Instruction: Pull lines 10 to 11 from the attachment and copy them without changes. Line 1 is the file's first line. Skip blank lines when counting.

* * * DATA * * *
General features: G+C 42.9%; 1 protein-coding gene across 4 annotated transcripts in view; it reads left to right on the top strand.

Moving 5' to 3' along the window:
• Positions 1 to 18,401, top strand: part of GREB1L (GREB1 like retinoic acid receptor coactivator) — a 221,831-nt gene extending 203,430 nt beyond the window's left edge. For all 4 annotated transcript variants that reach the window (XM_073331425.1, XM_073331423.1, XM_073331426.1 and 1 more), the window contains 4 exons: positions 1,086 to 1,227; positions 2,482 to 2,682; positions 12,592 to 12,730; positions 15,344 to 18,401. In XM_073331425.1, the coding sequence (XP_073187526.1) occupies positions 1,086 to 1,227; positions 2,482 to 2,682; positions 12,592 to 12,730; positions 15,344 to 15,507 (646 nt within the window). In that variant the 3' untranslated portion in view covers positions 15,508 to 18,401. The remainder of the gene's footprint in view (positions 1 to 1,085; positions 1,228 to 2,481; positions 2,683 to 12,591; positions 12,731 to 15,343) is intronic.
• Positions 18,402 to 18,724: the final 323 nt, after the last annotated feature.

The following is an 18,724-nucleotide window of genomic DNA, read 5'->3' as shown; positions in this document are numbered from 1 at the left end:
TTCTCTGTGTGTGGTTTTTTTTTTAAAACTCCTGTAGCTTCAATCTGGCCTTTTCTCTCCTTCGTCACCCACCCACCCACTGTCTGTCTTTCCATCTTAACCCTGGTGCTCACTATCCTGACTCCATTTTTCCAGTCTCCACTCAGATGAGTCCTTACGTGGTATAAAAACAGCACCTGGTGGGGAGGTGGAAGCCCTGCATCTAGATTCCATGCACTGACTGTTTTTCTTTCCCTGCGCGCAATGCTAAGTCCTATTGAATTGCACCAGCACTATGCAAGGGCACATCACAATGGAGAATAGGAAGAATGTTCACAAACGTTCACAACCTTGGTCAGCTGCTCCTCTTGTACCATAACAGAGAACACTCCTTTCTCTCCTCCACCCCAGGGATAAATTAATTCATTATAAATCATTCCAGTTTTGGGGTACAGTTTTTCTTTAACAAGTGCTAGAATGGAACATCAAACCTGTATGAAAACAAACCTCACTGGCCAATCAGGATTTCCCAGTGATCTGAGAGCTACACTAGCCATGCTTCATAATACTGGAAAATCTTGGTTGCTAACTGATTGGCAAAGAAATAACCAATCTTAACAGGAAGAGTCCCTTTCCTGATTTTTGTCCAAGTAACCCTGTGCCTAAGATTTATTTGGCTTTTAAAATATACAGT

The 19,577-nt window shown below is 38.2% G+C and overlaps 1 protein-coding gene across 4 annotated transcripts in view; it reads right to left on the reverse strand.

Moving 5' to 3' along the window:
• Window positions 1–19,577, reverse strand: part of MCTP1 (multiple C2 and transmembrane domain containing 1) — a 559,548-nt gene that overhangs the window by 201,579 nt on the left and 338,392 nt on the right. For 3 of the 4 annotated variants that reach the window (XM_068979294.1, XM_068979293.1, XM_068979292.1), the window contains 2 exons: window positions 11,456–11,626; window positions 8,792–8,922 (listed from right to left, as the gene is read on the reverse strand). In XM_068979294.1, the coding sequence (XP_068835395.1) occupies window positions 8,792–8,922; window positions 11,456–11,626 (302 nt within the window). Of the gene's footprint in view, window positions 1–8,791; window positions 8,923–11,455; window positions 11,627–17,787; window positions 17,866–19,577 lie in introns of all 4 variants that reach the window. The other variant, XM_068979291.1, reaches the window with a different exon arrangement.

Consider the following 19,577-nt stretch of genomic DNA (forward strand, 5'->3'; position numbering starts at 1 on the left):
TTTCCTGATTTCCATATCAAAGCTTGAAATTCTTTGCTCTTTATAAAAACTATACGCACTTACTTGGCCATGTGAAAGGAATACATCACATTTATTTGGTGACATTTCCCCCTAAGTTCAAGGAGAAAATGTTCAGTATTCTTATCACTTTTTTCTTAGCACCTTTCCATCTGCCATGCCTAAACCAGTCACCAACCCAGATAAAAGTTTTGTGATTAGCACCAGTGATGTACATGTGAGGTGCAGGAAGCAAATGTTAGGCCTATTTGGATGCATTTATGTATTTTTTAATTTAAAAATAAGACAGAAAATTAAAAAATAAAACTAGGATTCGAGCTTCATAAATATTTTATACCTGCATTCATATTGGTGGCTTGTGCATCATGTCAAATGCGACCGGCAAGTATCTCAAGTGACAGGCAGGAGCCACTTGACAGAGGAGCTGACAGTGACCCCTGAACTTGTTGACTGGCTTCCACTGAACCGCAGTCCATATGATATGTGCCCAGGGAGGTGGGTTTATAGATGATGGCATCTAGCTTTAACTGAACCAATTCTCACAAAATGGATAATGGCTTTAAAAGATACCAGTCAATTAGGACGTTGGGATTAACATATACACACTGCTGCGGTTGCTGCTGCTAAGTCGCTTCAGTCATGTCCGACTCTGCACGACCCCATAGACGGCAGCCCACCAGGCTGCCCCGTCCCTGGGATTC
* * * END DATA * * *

Consider the following 19,577-nt stretch of genomic DNA (forward strand, 5'->3'; position numbering starts at 1 on the left):
TTTCCTGATTTCCATATCAAAGCTTGAAATTCTTTGCTCTTTATAAAAACTATACGCACTTACTTGGCCATGTGAAAGGAATACATCACATTTATTTGGTGACATTTCCCCCTAAGTTCAAGGAGAAAATGTTCAGTATTCTTATCACTTTTTTCTTAGCACCTTTCCATCTGCCATGCCTAAACCAGTCACCAACCCAGATAAAAGTTTTGTGATTAGCACCAGTGATGTACATGTGAGGTGCAGGAAGCAAATGTTAGGCCTATTTGGATGCATTTATGTATTTTTTAATTTAAAAATAAGACAGAAAATTAAAAAATAAAACTAGGATTCGAGCTTCATAAATATTTTATACCTGCATTCATATTGGTGGCTTGTGCATCATGTCAAATGCGACCGGCAAGTATCTCAAGTGACAGGCAGGAGCCACTTGACAGAGGAGCTGACAGTGACCCCTGAACTTGTTGACTGGCTTCCACTGAACCGCAGTCCATATGATATGTGCCCAGGGAGGTGGGTTTATAGATGATGGCATCTAGCTTTAACTGAACCAATTCTCACAAAATGGATAATGGCTTTAAAAGATACCAGTCAATTAGGACGTTGGGATTAACATATACACACTGCTGCGGTTGCTGCTGCTAAGTCGCTTCAGTCATGTCCGACTCTGCACGACCCCATAGACGGCAGCCCACCAGGCTGCCCCGTCCCTGGGATTC